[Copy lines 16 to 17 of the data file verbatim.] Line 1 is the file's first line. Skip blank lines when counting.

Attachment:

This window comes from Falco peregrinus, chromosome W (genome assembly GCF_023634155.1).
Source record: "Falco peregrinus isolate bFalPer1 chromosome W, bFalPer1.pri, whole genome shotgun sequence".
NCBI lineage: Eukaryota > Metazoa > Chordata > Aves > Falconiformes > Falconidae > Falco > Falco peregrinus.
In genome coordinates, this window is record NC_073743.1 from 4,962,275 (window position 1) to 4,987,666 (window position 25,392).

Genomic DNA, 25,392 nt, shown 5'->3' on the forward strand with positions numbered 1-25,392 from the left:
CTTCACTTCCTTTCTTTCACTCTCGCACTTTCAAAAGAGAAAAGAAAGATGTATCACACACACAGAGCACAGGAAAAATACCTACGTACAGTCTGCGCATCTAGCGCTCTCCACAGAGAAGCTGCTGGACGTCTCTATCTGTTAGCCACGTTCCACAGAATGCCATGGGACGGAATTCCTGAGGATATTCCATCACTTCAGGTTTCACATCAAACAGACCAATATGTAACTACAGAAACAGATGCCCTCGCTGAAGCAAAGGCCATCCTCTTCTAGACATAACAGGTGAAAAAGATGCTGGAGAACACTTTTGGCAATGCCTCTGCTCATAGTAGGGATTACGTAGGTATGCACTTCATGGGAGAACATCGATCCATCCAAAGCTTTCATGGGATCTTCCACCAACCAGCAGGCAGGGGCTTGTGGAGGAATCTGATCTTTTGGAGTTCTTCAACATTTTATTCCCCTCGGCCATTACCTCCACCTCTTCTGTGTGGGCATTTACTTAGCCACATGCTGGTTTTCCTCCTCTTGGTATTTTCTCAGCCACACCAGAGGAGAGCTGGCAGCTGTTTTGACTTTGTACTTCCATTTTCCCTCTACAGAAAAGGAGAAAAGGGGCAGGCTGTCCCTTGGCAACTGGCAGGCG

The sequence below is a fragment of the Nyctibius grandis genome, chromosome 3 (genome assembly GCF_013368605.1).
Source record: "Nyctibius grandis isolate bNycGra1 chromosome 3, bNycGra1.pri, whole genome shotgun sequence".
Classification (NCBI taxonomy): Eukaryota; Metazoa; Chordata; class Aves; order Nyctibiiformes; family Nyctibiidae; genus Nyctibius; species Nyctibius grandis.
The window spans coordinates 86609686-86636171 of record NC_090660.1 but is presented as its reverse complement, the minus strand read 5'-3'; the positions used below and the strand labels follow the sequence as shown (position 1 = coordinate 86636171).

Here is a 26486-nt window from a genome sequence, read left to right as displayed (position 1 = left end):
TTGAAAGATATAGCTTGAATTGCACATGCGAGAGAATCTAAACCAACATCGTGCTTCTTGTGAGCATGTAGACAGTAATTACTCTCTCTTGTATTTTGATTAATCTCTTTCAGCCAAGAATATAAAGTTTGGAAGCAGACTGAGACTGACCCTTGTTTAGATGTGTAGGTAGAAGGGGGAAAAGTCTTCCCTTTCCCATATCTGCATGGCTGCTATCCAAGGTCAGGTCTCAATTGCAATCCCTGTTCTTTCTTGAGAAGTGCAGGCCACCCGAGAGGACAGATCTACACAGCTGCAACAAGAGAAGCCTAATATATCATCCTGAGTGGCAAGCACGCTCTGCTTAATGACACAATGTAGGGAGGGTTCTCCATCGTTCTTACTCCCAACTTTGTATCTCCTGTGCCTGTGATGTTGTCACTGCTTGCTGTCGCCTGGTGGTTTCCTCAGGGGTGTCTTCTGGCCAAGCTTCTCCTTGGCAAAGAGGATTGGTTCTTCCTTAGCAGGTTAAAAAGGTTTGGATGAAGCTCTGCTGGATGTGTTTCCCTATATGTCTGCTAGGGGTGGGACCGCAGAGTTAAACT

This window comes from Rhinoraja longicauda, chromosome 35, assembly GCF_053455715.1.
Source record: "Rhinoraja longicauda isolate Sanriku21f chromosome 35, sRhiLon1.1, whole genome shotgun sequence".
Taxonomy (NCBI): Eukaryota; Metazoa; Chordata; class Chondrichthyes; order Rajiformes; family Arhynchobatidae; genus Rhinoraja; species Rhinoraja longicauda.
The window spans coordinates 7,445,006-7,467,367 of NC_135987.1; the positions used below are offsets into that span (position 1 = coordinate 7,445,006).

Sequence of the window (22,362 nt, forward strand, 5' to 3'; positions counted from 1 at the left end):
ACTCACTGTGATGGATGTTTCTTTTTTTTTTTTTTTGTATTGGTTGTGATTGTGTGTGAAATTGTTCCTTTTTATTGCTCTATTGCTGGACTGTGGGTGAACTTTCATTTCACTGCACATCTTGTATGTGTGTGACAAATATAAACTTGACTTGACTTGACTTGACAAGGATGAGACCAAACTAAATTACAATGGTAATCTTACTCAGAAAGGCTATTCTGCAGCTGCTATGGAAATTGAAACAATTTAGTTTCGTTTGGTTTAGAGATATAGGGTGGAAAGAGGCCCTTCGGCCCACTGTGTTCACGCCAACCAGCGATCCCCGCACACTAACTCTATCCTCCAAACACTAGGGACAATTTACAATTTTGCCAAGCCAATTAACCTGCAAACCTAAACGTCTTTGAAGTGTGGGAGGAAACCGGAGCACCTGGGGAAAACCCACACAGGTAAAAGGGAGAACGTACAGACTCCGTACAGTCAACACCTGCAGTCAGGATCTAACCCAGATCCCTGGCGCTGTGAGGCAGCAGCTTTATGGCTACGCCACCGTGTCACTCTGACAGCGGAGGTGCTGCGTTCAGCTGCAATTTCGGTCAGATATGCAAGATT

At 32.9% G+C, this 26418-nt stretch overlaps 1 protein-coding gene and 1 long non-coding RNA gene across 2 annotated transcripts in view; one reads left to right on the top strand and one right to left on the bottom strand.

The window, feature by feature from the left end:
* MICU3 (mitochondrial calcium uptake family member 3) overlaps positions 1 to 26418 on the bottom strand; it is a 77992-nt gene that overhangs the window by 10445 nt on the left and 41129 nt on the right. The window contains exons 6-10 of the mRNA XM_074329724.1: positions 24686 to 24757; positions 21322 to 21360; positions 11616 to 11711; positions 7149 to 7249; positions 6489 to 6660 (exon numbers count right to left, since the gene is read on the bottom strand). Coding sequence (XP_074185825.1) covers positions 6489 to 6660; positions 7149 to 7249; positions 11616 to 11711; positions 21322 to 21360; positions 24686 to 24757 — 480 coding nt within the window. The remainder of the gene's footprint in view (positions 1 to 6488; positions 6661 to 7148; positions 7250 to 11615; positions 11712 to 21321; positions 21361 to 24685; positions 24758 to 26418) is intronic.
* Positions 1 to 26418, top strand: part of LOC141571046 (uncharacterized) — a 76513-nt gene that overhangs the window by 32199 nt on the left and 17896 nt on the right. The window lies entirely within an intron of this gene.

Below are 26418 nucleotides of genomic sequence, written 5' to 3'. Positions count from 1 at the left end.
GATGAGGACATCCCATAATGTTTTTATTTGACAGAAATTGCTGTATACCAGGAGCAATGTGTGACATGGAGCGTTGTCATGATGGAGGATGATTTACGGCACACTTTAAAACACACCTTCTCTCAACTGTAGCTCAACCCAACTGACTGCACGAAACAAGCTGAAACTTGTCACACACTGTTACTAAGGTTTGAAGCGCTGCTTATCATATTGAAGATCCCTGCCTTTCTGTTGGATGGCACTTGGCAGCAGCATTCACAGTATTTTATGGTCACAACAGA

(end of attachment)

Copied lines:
The window spans coordinates 7,445,006-7,467,367 of NC_135987.1; the positions used below are offsets into that span (position 1 = coordinate 7,445,006).

Sequence of the window (22,362 nt, forward strand, 5' to 3'; positions counted from 1 at the left end):